An Expensive Day

Toddler’s Reign of Terror Costs $2,300 in Repairs

A friend of mine recently posted a picture of crayon scribbling on the seat of their living room sofa with the tag line “yep, we’re officially in the toddler years…”. It reminded me of this Associated Press story datelined Grand Rapids, Michigan. It is a humorous, true-life story and it puts ‘crayon on the couch’ in perspective.

     At age 2, Robin Hawkins already is a home wrecker. When she is old enough to ask for an allowance, her father intends to show her a bill for almost $2,300 worth of family belongings she has destroyed in a two-month rampage. pout

     It all started when Alice the Cat went down the drain. “I heard her saying, ‘Bye-bye, fluff-fluff, bye-bye,’” her father, Rowlf Hawkins, said Tuesday. “I ran into the bathroom just in time to watch Alice the Cat go down the toilet.” Cost: $2.50 for the stuffed animal and $62.75 for the plumber.

     One week later, Teddy Bear was placed in the dishwasher—on top of the heating element. Cost: $8 for Teddy Bear, $25 for smoke damage done to the kitchen and $375 for the dishwasher.

     When the Hawkinses returned from a weekend trip, they opened the refrigerator and everything inside it was warm. The repairman found little magnetic letters in the vents. Cost: $3.50 for the magnetic letters, $120 for the ruined food and $310 for the refrigerator.

     “That evening, we sat down to watch TV. When I turned it on, everything was green,” Hawkins said. “Robin had twisted the fine tune so far that it broke inside.” Cost: $115 to repair the television.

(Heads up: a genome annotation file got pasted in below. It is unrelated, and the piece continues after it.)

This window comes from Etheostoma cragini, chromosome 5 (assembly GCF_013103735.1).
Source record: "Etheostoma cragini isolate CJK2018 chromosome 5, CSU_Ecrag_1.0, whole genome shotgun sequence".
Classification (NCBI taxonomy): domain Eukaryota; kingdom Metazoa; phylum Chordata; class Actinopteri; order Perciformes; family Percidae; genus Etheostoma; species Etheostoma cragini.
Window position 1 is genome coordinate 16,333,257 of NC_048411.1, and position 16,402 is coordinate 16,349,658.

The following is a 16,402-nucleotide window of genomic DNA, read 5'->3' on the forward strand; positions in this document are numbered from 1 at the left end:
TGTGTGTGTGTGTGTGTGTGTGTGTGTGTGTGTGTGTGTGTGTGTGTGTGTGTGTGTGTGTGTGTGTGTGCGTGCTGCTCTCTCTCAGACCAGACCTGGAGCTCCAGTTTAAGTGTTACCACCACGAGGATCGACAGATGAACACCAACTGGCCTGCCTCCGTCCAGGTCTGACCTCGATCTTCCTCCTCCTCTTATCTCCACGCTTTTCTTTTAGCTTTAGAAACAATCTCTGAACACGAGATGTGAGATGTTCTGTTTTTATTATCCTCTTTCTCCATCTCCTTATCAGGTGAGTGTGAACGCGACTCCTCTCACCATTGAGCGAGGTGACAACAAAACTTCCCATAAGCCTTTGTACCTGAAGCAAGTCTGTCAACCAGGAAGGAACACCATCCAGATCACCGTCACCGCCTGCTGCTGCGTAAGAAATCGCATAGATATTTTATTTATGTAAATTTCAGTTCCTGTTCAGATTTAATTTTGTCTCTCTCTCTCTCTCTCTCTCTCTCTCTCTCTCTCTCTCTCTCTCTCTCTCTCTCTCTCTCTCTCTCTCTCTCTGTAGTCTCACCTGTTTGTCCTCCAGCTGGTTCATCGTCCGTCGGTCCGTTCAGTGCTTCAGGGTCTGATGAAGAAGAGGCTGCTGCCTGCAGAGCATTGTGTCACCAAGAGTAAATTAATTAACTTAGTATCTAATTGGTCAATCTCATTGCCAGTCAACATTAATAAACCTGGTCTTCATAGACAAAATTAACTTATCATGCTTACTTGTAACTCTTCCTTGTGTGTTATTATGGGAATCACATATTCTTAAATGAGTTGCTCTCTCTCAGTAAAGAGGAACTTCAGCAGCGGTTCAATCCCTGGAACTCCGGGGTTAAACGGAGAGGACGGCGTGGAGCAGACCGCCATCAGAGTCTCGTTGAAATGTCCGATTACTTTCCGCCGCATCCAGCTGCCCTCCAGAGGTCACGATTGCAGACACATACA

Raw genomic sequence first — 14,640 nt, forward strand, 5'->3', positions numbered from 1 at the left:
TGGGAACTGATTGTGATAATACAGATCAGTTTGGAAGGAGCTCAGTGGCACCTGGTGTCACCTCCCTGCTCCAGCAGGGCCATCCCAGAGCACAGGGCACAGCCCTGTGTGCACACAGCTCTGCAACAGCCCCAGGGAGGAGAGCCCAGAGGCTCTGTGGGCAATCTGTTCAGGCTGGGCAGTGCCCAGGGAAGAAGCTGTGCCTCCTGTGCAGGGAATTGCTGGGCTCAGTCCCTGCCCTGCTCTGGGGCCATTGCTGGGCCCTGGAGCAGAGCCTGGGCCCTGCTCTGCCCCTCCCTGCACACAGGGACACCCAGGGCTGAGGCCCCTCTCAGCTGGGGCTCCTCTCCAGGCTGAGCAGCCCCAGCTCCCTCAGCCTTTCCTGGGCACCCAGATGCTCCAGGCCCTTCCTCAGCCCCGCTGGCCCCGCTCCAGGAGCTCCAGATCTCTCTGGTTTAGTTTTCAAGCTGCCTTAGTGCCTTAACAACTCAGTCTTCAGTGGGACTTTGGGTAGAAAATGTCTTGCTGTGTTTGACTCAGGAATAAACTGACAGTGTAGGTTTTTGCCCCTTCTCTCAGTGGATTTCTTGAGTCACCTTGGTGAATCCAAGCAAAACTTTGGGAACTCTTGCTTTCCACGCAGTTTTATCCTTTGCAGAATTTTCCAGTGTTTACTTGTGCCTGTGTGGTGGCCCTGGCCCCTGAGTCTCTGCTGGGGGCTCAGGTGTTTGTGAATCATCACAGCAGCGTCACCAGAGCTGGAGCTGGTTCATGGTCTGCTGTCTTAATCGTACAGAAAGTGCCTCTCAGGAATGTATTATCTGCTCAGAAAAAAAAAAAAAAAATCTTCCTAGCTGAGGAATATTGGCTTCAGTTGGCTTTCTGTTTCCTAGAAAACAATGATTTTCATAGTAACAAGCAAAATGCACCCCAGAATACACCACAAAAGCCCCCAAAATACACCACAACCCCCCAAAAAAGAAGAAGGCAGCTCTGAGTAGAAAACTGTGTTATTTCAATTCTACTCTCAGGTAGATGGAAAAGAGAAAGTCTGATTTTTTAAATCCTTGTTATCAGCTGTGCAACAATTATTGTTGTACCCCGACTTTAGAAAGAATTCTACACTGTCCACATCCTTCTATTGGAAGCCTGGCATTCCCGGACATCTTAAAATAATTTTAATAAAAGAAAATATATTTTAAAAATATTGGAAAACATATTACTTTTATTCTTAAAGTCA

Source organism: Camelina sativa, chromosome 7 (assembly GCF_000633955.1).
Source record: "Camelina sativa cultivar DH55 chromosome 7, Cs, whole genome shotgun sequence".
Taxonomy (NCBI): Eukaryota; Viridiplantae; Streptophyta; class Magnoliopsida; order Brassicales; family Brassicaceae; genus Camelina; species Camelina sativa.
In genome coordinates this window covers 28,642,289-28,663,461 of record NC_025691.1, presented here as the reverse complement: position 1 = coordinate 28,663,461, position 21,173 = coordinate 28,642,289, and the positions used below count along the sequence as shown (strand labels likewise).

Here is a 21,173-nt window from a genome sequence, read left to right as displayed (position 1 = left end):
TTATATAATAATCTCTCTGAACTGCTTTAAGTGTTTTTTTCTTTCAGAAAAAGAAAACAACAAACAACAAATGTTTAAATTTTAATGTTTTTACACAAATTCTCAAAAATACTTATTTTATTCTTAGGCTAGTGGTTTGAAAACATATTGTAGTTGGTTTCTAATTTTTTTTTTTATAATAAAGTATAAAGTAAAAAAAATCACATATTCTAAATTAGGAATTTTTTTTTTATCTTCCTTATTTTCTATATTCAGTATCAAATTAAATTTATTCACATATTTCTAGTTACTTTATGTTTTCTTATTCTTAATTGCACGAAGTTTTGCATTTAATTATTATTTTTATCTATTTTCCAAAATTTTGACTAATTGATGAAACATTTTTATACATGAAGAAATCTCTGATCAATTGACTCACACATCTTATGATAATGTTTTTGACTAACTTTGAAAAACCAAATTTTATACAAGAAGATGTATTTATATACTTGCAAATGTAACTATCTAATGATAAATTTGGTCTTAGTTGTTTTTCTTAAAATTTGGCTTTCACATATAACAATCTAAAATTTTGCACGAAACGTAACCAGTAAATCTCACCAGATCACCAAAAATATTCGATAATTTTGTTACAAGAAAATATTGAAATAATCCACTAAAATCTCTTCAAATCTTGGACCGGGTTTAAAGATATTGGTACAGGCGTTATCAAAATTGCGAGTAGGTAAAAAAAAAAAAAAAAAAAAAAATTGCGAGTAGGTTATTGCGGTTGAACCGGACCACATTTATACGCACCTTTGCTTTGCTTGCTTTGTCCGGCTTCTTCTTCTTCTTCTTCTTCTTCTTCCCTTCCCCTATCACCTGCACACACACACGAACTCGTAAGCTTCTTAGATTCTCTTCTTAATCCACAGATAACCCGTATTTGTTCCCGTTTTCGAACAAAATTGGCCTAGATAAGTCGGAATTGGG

The next day, Robin’s mother, Bernie, went to pick up her husband at work. Robin was sleeping in her safety seat, so Mrs. Hawkins decided to leave her while she ran in to get him. She put the keys in her purse and left the purse in the car. Robin drove the car about 400 feet before running into a tree. Cost: $1,029.52 to repair the car.

     When the Hawkinses returned from grocery shopping one afternoon, they parked the car halfway in the garage and decided to keep Robin strapped in her safety seat while they unloaded the groceries. Then they heard a loud, grinding noise.

     Robin had locked herself in the car and was pushing the control button to the electric garage door and bouncing it off the hood of the car. [i]

Okay. Stop! I can’t take it anymore!! All of that in TWO months??? Thank goodness I cannot top that story! I hope you can’t either!!

My 5th child just turned 5 years old and while we’re officially through the toddler stage, we still have some interesting episodes now and again. That’s just part of raising kids, right? After reading the above article, I hope your latest experiences in the trenches of motherhood seem a little less dramatic…

flourYes, it happened to you. The writing on the couch, the wall, the table. Glasses in the garbage. A stray diaper in the washing machine. Pages torn from that favorite book. It happened. And it might happen again. But one of these days, it WILL be over. No stage lasts forever.

And when you get through it and are able to reflect back on the toddler years in your home, you will smile, laugh, and rejoice. You WILL survive!! The days sometimes seem oh-so-long, but the years go by quickly (in retrospect). You WILL make it through the toddler stage,

and before you know it you’ll be headed straight into the teen years.


So while they’re still toddling around, capture the memories – the good, the bad, the ugly, and the adorable. Write down those hilarious sayings. Snap a few more pictures. Snuggle for a few more stories together. And share your joys and frustrations with another Momma. At least you’re not trying to raise Robin Hawkins!

Don’t walk this path alone.

Link up.

A single stick can be broken by a child but a bundle of sticks is strong!

{AP story copied from [1] Rainey, Dennis. The Tribute (Nashville, TN: Thomas Nelson Publishes, 1994), 72-73.}


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